Mortgages, car loans, and other debts that are paid on a piece of property over time are known as secured debts, because the asset itself is the collateral on the loan. If it is not paid, the bank can repossess the property as repayment. Depending on what the will states, or what the family wants to do with these assets, it is usually a good idea to keep up with monthly payments on these loans until their new owners can take possession. The estate can pay them, or the person who will eventually be the new owner can.

  • Utilities

While some utility accounts can be closed immediately, it is worth considering whether they will be needed in the coming months. If the person owned their home, the family may need to keep paying certain bills even if the house is vacant, in order to maintain it in good condition for sale. They may also consider transferring phone and cell phone accounts rather than canceling them in order to keep the numbers active. This can be useful for finding other open accounts, as well as notifying more distant acquaintances who may not have known about the death.

Insurance policies should be closed, and if there are any unused premiums left, they should be returned. A new insurance policy will need to be taken out, even if the house will be left vacant.

  • Email, social media, and other digital accounts

The majority of such accounts do not involve fees, and so there may be no urgency to close them. Most companies have a simple process for closing accounts that can be found on their websites.

If the family needs access to these accounts or the contents of the accounts, this is a much more complex problem. If their loved one left them the passwords or they can easily find them, then they can access the accounts directly. Otherwise, the family can request the needed access or content from the digital service provider, but these companies take privacy very seriously, and must weigh that against the needs of the family. This process can be challenging and doesn’t always work out in the family’s favor.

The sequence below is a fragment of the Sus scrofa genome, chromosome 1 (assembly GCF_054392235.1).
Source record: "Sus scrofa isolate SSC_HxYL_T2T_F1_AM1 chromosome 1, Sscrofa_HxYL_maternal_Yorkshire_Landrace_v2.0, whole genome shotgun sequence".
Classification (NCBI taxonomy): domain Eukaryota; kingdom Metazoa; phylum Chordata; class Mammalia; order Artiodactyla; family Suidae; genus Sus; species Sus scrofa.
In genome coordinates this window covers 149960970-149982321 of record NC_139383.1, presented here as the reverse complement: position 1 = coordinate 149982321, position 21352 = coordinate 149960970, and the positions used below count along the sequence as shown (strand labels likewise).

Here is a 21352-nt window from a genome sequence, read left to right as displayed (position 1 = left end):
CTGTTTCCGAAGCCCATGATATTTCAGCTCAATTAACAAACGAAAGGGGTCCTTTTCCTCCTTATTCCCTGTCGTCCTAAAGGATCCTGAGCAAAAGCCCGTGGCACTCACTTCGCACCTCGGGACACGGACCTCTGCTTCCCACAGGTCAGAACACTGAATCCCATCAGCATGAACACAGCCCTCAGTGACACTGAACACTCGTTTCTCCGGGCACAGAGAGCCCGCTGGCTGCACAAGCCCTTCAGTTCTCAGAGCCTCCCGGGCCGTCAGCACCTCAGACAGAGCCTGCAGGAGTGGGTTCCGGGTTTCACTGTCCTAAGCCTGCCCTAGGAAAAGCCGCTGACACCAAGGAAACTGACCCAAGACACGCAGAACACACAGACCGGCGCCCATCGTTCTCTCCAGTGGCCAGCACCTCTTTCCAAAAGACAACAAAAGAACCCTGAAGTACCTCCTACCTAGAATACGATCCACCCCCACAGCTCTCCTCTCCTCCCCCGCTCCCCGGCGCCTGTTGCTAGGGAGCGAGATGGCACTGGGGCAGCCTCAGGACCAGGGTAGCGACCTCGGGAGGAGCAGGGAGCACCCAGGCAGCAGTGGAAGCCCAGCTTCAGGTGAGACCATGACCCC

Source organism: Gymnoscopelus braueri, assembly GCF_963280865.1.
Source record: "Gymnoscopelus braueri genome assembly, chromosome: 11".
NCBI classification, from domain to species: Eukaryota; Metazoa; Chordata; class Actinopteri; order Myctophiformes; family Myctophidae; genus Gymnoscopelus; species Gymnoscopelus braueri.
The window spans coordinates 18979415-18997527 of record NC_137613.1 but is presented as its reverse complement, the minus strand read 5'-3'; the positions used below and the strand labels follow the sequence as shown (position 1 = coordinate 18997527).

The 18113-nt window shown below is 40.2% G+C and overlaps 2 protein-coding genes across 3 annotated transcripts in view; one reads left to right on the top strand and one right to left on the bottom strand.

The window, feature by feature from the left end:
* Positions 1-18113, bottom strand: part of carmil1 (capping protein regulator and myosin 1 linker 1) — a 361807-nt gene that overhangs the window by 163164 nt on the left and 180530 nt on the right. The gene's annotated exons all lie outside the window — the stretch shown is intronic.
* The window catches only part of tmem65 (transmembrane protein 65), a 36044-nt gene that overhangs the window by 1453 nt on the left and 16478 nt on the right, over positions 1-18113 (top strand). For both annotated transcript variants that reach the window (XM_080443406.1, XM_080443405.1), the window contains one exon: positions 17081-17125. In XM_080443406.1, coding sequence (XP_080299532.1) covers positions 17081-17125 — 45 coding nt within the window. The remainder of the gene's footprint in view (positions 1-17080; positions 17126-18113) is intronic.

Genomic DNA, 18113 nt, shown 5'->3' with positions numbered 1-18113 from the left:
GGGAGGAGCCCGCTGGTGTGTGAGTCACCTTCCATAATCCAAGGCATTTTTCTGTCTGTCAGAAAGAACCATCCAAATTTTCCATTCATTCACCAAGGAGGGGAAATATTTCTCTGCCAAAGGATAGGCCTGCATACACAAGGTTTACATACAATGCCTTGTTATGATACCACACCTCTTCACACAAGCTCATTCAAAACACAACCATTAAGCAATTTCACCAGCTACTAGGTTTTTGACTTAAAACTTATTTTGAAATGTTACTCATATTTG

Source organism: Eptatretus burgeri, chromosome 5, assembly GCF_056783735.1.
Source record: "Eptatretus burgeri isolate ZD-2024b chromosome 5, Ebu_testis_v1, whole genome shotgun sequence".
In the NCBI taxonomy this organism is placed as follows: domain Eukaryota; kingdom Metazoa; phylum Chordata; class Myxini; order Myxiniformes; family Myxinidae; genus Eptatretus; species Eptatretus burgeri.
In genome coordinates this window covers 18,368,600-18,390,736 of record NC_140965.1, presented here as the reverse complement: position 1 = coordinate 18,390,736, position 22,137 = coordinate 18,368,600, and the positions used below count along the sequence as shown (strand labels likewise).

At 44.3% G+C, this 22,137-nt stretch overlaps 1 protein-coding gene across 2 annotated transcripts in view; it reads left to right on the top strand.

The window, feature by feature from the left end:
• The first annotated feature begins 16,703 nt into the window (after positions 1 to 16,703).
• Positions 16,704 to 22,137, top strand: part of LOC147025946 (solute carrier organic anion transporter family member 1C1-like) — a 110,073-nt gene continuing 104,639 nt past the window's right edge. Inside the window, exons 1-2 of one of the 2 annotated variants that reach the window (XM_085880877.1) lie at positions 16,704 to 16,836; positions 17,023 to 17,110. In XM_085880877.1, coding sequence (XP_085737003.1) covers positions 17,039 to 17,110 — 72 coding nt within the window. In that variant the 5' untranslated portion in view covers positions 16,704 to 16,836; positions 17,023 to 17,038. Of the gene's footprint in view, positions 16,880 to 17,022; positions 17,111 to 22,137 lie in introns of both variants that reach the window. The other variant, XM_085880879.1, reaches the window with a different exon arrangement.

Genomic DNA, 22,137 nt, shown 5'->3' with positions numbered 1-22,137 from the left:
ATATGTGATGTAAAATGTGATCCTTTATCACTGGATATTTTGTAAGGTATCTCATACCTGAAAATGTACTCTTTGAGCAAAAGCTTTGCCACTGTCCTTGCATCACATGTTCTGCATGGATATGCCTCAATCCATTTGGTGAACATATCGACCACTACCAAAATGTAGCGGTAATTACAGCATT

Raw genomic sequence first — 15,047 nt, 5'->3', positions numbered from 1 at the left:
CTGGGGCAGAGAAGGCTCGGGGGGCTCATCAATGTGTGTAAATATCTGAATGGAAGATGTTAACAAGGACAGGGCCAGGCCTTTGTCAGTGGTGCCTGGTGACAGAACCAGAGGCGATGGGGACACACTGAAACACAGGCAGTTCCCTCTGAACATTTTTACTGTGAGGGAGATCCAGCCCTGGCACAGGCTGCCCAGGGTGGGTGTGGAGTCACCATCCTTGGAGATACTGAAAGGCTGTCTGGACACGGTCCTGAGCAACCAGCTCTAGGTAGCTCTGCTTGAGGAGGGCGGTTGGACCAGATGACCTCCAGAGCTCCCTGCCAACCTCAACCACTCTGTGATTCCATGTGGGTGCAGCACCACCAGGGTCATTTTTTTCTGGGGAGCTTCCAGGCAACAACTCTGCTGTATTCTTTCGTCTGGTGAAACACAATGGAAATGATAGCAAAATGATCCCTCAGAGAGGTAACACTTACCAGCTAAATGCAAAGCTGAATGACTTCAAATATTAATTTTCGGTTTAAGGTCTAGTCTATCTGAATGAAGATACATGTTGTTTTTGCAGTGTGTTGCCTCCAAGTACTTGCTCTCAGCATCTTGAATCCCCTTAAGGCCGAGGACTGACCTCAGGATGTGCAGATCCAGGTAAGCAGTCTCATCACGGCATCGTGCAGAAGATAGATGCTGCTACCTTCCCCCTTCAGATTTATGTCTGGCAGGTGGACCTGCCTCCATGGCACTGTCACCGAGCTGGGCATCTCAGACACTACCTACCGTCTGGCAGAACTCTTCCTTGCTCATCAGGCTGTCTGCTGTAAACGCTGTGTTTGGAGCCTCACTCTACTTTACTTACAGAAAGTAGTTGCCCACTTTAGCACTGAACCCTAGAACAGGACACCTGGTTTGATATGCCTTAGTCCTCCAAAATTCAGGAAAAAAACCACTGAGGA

Social media accounts don’t necessarily need to be canceled — most have an option to “memorialize” the account, which preserves it as a memorial to the person but can no longer be logged into.

  • Memberships and subscriptions

In this day and age, almost everyone has dozens of membership and subscriptions: gym memberships, memberships in cultural organizations, streaming television accounts, dating sites, subscriptions to magazines and newspapers, and many more. There’s a lot there to cancel.

For accounts with monthly charges, it’s important to cancel them as soon as possible. Canceling the credit cards will effectively stop the payments, but some of these companies will continue to send bills or even phone calls to try and collect until they are informed of the death. Some of these cancellation processes are easier than others. Canceling magazine subscriptions is usually relatively straightforward, while memberships to private clubs or gyms are often a challenge to cancel. They may require several forms of proof, and even then some will insist that the remaining charges on yearly contracts be fulfilled. While these demands can generally be ignored, as they do not stand up in probate court, it is good for the family to be prepared for a challenging interaction.

No matter how many subscriptions the deceased had or how many groups they were a member of, it’s important to dig as deep as possible, go through their desk, computer, files, and find whatever might be there that needs to be managed, so in case there are questions later on, the family can rest assured that things were handled correctly and there are no loose ends. The process can take several weeks, but luckily the most important ones can be done quickly with the right paperwork. And for this, the best advice anyone can give the family is: Get a lot of copies of the death certificate, as almost every institution is going to ask for one.

You may be eligible for free bereavement support. Empathy can help with everything from funeral planning to estate administration, with step-by-step guidance and real-time expert support. Many people get free premium access to Empathy as a benefit with their life insurance claim. We partner with New York Life, Guardian Life Insurance Company, Bestow, Lemonade, and other leading carriers. When you make your life insurance claim, talk to your representative about whether Empathy is a benefit they offer.